Teen’s First Alaskan Bull Moose Hunt

Taking your teen into the great outdoors for some hunting action? How about taking them on their first hunt to find an Alaskan Bull Moose! Leo’s first hunt was beyond exciting and an amazing experience that provided food for our family for this winter.

The Adventure of Leo’s First Alaskan Bull Moose

Leo completed hunter education during the spring and we hunted spring bears in hopes of tagging a brown bear as his first big game animal.  We had a couple nice brown bears coming in to our stand and thinking how cool it would be if his first game animal was a big GRIZ! Unfortunately we struck out and he would have to wait until fall to try to accomplish his goal of taking a big game animal. Come September we would be after the largest member of the deer family, the Alaskan Yukon moose! 

Hunting in Early September in Alaska

It was early September for our first trip and we were going to hunt a long weekend. The bulls hadn’t quite started to rut yet but we still laid eyes on a few groups of cows and a group of smaller bachelor bulls that still had fuzzy velvet on their horns. I had to back to work on Tuesday and Leo had school but the plan was we would leave Wednesday night after work and be back on the mountain late Wednesday night. I had some vacation days for Thursday and Friday and Leo would be playing hooky from school.  I had a stroke of bad luck with my trailer that cause some delays in our plan so we didn’t leave until early Thursday morning.  

Bull Spotted, But Too Far

We left the house at 4:00 am and rolled into camp at 7:30 am. Immediately unloaded the side by side and headed up the mountain. We climbed to a good glassing spot and started looking for moose. It didn’t take long for us long to spot a bull moving through the alders. The bull was definitely legal with wide heavy palms that I could see from across the valley even with my naked eye. He was a long ways off in an area that would be hard to get to so we continued to glass, call for moose, and eat fresh blueberries that we would pick by our feet. It started to get hot around 11 am so we headed back to set up camp and take a nap.

Non Typical Moose In Range!

The game plan for the evening was more of the same; glass, call and eat snacks. We headed back up the mountain and spotted a cow on the way and watched her feed on some brush for a few minutes hoping a bull would appear with her. We eventually headed to the peak that we were at that morning and as we reached crest of the hill we spotted a bull no more than 80 yards away! “Can I shoot him Dad?!” Leo said with excitement. I told him to load his rifle but I had to make sure it was a legal bull. I threw up my binoculars and saw that the bull has a strange spiked club that forked on the left side near his left eye and the right was palmed but he has three brow tines. I told Leo he was legal.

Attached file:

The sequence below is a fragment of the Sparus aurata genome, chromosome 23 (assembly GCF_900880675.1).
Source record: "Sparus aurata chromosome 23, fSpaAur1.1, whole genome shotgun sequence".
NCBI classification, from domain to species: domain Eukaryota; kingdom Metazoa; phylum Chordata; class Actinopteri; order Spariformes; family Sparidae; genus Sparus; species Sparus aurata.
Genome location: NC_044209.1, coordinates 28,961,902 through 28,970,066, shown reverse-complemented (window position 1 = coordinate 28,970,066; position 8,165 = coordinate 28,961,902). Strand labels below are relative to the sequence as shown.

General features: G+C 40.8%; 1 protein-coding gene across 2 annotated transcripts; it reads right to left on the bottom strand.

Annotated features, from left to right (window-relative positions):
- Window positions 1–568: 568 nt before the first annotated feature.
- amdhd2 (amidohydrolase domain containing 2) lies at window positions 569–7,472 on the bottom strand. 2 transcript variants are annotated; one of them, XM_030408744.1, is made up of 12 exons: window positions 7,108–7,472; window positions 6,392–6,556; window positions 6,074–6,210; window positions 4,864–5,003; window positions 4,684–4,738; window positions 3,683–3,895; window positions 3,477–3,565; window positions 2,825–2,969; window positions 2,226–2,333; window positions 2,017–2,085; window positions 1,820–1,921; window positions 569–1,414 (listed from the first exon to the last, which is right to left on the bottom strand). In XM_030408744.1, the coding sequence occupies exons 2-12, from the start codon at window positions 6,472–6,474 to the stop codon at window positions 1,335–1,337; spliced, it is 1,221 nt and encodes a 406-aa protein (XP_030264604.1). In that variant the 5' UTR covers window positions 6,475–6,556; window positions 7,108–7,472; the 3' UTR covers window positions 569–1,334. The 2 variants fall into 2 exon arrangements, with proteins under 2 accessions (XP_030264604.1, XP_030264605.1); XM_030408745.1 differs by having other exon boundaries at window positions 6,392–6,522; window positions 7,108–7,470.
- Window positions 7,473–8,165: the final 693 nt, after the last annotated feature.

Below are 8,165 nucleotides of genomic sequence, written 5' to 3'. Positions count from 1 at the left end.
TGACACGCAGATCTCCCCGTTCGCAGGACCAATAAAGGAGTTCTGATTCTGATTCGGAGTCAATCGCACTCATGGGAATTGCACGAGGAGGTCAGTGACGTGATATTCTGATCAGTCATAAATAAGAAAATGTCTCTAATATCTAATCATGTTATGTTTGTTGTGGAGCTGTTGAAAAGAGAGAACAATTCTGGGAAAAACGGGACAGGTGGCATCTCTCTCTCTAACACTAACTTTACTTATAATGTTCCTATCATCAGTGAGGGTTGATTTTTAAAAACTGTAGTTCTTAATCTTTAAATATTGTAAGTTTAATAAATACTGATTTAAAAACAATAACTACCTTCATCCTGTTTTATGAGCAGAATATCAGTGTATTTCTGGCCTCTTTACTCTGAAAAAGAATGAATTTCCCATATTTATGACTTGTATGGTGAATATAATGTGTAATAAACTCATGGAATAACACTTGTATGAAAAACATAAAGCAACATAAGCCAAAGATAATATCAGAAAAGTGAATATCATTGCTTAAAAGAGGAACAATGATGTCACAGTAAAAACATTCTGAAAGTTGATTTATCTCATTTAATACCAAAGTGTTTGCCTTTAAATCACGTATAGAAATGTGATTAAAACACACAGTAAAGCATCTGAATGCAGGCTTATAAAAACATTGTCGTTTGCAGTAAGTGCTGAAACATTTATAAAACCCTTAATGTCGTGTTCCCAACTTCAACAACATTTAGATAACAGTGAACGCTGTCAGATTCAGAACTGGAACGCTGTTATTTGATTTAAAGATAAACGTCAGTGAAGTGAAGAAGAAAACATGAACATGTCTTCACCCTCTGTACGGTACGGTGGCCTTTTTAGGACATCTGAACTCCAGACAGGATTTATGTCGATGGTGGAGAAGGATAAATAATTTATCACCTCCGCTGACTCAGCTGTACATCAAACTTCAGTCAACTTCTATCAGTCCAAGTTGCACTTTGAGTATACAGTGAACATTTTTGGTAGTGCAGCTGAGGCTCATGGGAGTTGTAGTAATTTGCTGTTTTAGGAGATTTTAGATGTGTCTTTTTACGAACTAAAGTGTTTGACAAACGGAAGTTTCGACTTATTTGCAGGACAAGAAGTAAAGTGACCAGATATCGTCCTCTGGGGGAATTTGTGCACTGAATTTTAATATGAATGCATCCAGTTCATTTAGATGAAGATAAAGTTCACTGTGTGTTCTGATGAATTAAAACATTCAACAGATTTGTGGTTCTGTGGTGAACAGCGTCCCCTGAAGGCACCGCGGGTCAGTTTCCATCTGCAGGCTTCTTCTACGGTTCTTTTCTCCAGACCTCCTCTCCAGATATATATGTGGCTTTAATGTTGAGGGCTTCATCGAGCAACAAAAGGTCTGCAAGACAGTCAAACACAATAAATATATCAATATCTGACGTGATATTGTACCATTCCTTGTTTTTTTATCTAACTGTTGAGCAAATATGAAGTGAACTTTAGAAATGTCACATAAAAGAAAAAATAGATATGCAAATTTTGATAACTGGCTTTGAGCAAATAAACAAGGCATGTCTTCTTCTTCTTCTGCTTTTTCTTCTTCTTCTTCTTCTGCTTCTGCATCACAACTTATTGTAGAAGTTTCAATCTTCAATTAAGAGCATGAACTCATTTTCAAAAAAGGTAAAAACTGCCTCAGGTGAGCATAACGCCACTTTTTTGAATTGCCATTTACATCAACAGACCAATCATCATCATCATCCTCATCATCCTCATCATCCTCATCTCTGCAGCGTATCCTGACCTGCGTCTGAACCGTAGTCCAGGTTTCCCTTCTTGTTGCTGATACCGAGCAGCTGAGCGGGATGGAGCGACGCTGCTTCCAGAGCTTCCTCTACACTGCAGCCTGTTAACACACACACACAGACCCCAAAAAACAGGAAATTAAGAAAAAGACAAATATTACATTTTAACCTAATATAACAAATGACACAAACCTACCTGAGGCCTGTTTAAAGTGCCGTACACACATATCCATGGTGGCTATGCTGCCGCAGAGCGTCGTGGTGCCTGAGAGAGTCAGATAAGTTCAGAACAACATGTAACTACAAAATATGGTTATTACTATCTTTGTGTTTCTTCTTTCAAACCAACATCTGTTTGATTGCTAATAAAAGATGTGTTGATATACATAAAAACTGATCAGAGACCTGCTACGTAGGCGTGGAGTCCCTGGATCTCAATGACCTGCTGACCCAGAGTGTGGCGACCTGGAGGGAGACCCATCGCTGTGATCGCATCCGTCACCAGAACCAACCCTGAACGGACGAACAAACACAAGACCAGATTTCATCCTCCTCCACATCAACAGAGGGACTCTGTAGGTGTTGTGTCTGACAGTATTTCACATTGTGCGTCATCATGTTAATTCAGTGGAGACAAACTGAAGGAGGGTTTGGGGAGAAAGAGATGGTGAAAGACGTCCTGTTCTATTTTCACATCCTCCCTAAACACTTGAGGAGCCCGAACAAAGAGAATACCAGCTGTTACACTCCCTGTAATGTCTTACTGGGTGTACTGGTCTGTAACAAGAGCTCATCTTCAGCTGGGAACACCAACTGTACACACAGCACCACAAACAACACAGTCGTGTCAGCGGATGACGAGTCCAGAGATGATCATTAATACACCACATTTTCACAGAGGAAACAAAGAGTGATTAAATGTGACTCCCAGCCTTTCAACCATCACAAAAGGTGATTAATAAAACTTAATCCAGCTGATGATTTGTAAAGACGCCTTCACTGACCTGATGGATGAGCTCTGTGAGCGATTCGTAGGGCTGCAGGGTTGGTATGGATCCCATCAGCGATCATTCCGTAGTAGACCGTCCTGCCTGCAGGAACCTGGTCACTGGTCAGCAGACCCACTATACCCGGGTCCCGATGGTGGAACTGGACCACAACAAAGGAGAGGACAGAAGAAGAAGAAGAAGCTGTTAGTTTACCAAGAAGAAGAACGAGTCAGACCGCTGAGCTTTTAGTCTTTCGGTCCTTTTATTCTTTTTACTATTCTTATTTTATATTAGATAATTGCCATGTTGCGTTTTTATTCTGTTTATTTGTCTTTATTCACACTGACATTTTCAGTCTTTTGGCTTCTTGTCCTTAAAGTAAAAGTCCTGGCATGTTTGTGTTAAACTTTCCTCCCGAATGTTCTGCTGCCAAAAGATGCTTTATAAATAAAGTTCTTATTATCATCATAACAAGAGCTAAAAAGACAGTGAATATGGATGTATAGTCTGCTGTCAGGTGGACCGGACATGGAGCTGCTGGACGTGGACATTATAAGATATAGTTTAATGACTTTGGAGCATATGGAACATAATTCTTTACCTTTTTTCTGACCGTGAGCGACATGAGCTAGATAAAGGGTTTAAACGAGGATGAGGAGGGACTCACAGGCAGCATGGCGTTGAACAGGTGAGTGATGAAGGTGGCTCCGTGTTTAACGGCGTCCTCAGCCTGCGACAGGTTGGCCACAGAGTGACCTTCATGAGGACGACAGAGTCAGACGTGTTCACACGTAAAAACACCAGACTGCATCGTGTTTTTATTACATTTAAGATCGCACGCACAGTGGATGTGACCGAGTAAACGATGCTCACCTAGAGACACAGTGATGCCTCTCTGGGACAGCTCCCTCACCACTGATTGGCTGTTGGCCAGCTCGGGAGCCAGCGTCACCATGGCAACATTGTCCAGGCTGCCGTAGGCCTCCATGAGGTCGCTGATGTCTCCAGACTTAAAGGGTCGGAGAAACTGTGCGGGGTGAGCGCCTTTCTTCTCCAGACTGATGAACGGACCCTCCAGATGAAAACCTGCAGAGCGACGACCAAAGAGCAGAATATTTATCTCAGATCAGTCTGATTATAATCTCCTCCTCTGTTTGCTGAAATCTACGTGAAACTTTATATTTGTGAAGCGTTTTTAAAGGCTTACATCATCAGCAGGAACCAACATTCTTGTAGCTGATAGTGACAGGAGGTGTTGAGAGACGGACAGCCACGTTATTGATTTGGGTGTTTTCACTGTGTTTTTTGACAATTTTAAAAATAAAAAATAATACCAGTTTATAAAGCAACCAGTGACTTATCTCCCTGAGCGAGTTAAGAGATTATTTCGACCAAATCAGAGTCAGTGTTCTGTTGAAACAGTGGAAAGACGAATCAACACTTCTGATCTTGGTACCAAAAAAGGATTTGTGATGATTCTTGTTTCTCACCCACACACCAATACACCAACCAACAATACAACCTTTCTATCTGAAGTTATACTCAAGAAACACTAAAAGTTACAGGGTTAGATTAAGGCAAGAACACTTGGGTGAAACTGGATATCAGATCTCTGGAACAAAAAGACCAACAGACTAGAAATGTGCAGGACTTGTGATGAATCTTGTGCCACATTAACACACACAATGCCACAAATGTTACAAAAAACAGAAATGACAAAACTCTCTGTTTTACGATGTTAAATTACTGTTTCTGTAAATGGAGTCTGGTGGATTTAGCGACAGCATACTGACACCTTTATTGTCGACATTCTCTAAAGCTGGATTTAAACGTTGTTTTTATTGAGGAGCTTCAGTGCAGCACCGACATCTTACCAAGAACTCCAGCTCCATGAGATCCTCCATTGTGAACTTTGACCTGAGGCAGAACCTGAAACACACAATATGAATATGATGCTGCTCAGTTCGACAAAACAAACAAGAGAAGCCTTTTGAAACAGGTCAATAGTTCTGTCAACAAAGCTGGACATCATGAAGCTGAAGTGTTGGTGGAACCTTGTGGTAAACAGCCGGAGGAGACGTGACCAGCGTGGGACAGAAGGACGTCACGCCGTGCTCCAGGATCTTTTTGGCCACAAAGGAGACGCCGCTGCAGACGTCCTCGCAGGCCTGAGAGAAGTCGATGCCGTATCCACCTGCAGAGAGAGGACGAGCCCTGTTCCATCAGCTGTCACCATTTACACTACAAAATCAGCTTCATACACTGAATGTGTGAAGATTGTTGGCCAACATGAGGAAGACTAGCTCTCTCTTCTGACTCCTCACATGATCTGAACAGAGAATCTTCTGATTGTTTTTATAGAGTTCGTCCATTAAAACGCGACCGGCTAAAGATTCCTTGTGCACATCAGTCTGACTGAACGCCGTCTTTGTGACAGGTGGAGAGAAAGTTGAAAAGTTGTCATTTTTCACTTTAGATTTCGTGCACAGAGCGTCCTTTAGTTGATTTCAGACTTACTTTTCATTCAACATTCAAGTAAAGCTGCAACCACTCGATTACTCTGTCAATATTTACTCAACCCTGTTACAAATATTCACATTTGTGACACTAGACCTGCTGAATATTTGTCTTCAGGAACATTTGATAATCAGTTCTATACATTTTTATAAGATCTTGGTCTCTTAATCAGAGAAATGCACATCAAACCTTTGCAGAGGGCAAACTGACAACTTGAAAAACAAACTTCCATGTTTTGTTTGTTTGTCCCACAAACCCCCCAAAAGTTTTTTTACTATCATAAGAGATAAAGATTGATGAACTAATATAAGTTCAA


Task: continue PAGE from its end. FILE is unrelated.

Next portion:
Jammed Rifle, Now What?

I looked at Leo expecting him to have his gun up ready to shoot but he was struggling to get it loaded. I figured it must be his nerves and I tool the rifle and tried to load it myself. The bullet refused to be chambered. I looked in the action and I could see a small gun cleaning square that was blocking the bore that caused the gun to be jammed. I grabbed my 300 win mag from the gun case on the back of the side by side and set it on his shooting stick and Leo got to his knees. The bull started to feed away from us and to the right. I told Leo to wait till the bull turned broadside and put it right behind his shoulder. The bull turned now completely broadside, head facing to the right. BOOM! The rifle echoed through the canyon. The bull was hit hard packing his right leg as it took a few steps forward. I told him to shoot again. BOOM! Another shot rang out and the bull dropped.

Successful Teen Moose Hunt in Alaska!

The excitement and thrill for both of us was overwhelming! We thanked the Lord and high fived, both shaking from the whole experience. I was more proud than I could have ever imagined. The meat will feed our family for the next year to come but the memory of Leo’s first big game animal will last forever! The future of hunting will live on!